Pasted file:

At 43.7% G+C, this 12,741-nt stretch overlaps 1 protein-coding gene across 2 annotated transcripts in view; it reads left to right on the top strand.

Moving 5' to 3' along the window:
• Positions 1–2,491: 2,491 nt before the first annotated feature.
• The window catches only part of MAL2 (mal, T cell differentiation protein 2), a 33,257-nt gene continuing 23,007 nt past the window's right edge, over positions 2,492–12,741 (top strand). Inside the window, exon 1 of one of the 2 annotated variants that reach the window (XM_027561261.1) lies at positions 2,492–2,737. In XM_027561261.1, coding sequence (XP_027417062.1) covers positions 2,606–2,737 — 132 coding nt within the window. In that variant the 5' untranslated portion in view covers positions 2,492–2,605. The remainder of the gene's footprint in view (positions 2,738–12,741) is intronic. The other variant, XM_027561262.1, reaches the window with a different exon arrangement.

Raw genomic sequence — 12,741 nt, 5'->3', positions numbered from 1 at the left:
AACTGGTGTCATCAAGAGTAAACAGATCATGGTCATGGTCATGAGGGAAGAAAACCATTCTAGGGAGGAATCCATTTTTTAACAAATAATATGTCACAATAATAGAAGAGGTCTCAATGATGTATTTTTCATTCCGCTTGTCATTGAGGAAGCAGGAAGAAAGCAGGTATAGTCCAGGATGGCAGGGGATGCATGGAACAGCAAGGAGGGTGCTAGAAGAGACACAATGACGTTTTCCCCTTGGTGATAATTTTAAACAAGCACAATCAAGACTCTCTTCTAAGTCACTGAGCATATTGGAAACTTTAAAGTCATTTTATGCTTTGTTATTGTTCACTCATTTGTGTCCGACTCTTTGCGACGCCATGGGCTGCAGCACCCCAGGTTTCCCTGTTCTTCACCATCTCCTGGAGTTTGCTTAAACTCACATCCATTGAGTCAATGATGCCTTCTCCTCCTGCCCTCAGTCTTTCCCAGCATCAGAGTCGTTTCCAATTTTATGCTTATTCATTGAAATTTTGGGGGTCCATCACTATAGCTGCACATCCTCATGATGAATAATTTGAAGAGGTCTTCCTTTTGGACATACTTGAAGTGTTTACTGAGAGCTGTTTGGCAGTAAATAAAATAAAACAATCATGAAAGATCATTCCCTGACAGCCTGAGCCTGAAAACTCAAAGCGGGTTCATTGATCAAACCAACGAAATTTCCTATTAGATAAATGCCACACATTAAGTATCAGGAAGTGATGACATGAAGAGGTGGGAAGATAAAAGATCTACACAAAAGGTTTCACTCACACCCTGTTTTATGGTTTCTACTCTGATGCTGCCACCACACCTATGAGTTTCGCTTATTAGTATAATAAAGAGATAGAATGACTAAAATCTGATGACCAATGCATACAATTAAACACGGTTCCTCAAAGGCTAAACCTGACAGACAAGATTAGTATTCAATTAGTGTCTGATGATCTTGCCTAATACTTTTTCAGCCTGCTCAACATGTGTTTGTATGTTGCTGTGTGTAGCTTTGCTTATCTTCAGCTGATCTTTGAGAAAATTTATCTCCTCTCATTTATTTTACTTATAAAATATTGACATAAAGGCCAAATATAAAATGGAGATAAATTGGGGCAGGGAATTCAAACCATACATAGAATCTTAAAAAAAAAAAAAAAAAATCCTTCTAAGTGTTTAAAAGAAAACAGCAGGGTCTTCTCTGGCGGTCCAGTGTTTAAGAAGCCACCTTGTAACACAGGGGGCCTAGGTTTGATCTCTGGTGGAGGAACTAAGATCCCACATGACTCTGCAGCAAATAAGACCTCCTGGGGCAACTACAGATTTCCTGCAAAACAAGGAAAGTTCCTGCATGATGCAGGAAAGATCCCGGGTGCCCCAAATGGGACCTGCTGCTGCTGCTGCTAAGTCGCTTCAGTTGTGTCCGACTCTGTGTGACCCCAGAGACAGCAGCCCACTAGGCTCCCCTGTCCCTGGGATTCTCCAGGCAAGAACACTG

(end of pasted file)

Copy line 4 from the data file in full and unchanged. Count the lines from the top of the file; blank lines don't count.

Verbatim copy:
• The window catches only part of MAL2 (mal, T cell differentiation protein 2), a 33,257-nt gene continuing 23,007 nt past the window's right edge, over positions 2,492–12,741 (top strand). Inside the window, exon 1 of one of the 2 annotated variants that reach the window (XM_027561261.1) lies at positions 2,492–2,737. In XM_027561261.1, coding sequence (XP_027417062.1) covers positions 2,606–2,737 — 132 coding nt within the window. In that variant the 5' untranslated portion in view covers positions 2,492–2,605. The remainder of the gene's footprint in view (positions 2,738–12,741) is intronic. The other variant, XM_027561262.1, reaches the window with a different exon arrangement.